CSRC releases Administrative Measures for foreign-invested security firms

Written by Felix Yang || 14 May 2018

On April 29th, the CSRC (China Security Regulatory Committee) officially released the Administrative Measures for Foreign-Invested Securities Companies.

It allows foreign investors to hold up to 51% of total shares in a joint venture security company. Four days later, the first working day after Chinese Labour Day vacation, UBS Securities applied to taking control of its JV firm in China by increasing its original 24.99% share ownership up to 51%. Without a doubt, there will be more foreign-invested security companies to fill in their applications in the coming months.

The newly released regulation on foreign-invested security companies is one of the first steps for China to open its financial sector gradually. “Sooner rather than late, faster rather than slow”, following President Xi’s note about the plan to open the Chinese market, CSRC’s action is on full speed. The official measure came only one month after CSRC started gathering opinions and thoughts on exposure draft. There are 13 foreign-invested security companies in China at the moment, and 18 more are applying for their licences. What influences will the new law bring to the market when more security firms are controlled by foreign capital?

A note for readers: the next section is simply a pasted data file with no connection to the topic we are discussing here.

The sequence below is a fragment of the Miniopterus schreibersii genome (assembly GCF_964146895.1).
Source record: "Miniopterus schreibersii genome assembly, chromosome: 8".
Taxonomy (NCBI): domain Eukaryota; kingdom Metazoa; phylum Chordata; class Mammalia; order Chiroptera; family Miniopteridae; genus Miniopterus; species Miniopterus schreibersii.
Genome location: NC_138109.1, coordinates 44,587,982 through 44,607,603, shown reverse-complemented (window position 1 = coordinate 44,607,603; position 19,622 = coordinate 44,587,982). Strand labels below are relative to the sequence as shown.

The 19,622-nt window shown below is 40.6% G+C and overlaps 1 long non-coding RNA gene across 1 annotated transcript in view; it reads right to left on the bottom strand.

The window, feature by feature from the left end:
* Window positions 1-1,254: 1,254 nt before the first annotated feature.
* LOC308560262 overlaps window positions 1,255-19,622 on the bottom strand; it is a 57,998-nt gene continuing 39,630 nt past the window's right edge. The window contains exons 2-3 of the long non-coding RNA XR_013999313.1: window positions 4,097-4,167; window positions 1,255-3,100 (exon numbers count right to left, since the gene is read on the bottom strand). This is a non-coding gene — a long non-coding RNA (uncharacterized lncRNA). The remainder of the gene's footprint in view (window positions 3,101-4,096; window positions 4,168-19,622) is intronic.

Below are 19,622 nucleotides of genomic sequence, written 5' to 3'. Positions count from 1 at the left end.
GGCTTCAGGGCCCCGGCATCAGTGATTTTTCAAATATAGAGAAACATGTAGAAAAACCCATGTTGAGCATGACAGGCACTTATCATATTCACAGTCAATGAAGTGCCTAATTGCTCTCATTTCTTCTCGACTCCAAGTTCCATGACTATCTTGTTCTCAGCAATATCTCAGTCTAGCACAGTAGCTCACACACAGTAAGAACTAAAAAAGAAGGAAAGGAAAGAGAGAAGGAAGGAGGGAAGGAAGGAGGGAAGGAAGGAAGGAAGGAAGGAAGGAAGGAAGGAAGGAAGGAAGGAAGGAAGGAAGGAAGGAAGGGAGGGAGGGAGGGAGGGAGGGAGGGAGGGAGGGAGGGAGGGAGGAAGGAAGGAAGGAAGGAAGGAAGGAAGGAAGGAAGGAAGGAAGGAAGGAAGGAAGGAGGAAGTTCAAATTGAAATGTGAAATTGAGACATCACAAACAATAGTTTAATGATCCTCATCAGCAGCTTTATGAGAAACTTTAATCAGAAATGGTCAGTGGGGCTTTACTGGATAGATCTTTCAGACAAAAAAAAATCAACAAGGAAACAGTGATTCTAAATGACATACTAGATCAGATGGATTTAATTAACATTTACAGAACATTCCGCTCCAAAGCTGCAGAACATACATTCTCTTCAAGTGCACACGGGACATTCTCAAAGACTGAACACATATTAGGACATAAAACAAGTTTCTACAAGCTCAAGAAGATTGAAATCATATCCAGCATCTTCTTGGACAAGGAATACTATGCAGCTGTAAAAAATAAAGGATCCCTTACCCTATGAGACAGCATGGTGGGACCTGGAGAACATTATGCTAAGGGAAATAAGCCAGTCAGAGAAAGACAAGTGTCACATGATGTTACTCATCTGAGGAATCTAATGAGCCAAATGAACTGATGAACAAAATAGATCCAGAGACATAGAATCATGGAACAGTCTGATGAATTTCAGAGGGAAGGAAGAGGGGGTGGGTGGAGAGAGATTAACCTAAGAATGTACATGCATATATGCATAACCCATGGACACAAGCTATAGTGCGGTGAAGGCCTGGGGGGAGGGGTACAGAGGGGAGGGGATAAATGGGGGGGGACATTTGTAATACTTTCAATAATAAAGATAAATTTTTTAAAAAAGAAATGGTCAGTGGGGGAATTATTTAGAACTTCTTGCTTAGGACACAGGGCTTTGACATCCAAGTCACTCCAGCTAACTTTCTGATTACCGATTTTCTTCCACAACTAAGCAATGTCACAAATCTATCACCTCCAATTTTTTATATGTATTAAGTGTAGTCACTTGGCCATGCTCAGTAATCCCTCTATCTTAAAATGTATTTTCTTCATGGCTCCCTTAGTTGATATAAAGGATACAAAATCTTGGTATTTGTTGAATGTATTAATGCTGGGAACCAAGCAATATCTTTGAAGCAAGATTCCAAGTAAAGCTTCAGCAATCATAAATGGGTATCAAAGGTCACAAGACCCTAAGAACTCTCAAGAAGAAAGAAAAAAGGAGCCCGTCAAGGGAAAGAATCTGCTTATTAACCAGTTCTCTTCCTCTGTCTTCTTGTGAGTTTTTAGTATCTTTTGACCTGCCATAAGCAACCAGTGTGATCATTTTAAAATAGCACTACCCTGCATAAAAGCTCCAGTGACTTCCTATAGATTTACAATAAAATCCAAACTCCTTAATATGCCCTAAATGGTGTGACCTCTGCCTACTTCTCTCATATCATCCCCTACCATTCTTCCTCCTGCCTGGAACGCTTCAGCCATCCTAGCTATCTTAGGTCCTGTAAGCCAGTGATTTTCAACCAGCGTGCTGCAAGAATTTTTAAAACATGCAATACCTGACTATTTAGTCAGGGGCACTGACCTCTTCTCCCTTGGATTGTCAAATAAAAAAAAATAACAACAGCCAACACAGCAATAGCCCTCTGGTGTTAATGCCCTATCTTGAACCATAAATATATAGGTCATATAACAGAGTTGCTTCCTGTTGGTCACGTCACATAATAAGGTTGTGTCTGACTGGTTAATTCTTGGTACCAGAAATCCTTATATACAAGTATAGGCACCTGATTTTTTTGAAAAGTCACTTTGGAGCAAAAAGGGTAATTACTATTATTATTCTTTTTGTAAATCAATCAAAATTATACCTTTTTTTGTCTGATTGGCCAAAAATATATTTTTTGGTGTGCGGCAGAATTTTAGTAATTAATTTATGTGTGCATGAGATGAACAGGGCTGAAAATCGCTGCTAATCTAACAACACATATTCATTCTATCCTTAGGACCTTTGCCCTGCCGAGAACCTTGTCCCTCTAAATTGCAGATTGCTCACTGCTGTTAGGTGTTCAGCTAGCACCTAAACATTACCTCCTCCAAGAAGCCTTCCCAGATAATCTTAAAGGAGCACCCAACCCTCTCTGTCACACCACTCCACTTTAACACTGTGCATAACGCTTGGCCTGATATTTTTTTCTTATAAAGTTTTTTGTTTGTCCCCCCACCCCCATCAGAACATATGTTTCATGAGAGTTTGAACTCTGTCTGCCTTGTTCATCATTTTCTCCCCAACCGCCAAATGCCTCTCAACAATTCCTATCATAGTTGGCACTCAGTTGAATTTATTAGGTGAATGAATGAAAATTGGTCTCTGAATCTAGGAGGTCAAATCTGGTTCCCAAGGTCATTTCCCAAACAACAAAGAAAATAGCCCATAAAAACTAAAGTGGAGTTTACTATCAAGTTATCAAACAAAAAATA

In a short period of time, the influence is limited. When more foreign investments came to the Chinese market, they will bring more experiences in management system and investment strategy. To certain extent, the competing ability of security firms will be improved. For foreign investors, more control on joint-venture firms can ensure their long-term strategy in China. However, because most of the foreign-invested security firms are small or medium sized, their impact towards the industry will be limited. Besides, many of the joint venture security firms only hold investment banking licenses without being able to develop a broker business. Together with the foreign exchange controls, the assets under management at these firms are much lower than at their Chinese competitors. Although the new measure allows foreign-invested security firms to apply for more licenses, the domestic security firms still have advantages in the amount of offline branches. It won’t be easy for foreign security firms to catch up due to the heavy working capital. As a result, the future challenge for domestic firms may only focus on services and product innovation.

In general, the new measure is a landmark event in the history of Chinese securities market. In the long run, the improvement on openness will help the Chinese securities market demonstrate more value worldwide. As the first response to China’s recent promises of openness, it has sent positive message for the further financial market opening, as well as reducing tariffs in auto industry. It may also impact the trade war talk between the U.S. and China.

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